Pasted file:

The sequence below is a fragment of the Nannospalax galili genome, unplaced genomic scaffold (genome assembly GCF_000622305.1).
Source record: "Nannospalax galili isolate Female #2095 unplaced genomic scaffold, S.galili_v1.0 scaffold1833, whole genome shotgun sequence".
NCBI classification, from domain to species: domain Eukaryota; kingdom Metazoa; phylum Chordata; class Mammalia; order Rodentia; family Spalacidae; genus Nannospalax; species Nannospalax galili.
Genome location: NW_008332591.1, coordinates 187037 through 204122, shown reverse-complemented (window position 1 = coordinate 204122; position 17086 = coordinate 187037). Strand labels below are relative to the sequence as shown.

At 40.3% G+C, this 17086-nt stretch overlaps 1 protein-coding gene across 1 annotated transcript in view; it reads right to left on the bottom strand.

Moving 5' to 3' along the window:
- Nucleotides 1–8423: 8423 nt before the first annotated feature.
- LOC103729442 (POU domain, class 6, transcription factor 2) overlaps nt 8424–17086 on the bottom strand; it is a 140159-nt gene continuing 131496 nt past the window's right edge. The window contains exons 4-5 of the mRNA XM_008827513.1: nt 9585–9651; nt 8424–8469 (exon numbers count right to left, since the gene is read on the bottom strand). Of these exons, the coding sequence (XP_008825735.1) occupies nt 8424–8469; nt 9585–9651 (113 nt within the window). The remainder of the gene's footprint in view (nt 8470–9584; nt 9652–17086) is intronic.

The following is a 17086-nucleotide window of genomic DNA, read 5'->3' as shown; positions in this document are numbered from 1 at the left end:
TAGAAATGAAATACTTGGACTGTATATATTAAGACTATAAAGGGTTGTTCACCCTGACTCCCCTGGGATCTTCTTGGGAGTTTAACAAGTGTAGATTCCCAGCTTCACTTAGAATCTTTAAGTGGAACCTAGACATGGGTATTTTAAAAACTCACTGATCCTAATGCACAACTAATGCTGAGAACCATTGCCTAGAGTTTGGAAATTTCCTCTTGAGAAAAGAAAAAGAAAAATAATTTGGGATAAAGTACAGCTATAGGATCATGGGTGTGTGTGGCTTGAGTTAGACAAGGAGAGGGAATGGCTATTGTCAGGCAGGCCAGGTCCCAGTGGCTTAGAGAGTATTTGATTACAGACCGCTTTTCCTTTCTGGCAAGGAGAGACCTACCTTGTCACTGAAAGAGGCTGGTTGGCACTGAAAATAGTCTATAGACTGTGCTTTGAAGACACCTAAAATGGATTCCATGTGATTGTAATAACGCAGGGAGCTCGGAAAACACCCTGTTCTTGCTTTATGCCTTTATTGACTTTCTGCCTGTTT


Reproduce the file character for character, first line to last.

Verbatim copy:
The sequence below is a fragment of the Nannospalax galili genome, unplaced genomic scaffold (genome assembly GCF_000622305.1).
Source record: "Nannospalax galili isolate Female #2095 unplaced genomic scaffold, S.galili_v1.0 scaffold1833, whole genome shotgun sequence".
NCBI classification, from domain to species: domain Eukaryota; kingdom Metazoa; phylum Chordata; class Mammalia; order Rodentia; family Spalacidae; genus Nannospalax; species Nannospalax galili.
Genome location: NW_008332591.1, coordinates 187037 through 204122, shown reverse-complemented (window position 1 = coordinate 204122; position 17086 = coordinate 187037). Strand labels below are relative to the sequence as shown.

At 40.3% G+C, this 17086-nt stretch overlaps 1 protein-coding gene across 1 annotated transcript in view; it reads right to left on the bottom strand.

Moving 5' to 3' along the window:
- Nucleotides 1–8423: 8423 nt before the first annotated feature.
- LOC103729442 (POU domain, class 6, transcription factor 2) overlaps nt 8424–17086 on the bottom strand; it is a 140159-nt gene continuing 131496 nt past the window's right edge. The window contains exons 4-5 of the mRNA XM_008827513.1: nt 9585–9651; nt 8424–8469 (exon numbers count right to left, since the gene is read on the bottom strand). Of these exons, the coding sequence (XP_008825735.1) occupies nt 8424–8469; nt 9585–9651 (113 nt within the window). The remainder of the gene's footprint in view (nt 8470–9584; nt 9652–17086) is intronic.

The following is a 17086-nucleotide window of genomic DNA, read 5'->3' as shown; positions in this document are numbered from 1 at the left end:
TAGAAATGAAATACTTGGACTGTATATATTAAGACTATAAAGGGTTGTTCACCCTGACTCCCCTGGGATCTTCTTGGGAGTTTAACAAGTGTAGATTCCCAGCTTCACTTAGAATCTTTAAGTGGAACCTAGACATGGGTATTTTAAAAACTCACTGATCCTAATGCACAACTAATGCTGAGAACCATTGCCTAGAGTTTGGAAATTTCCTCTTGAGAAAAGAAAAAGAAAAATAATTTGGGATAAAGTACAGCTATAGGATCATGGGTGTGTGTGGCTTGAGTTAGACAAGGAGAGGGAATGGCTATTGTCAGGCAGGCCAGGTCCCAGTGGCTTAGAGAGTATTTGATTACAGACCGCTTTTCCTTTCTGGCAAGGAGAGACCTACCTTGTCACTGAAAGAGGCTGGTTGGCACTGAAAATAGTCTATAGACTGTGCTTTGAAGACACCTAAAATGGATTCCATGTGATTGTAATAACGCAGGGAGCTCGGAAAACACCCTGTTCTTGCTTTATGCCTTTATTGACTTTCTGCCTGTTT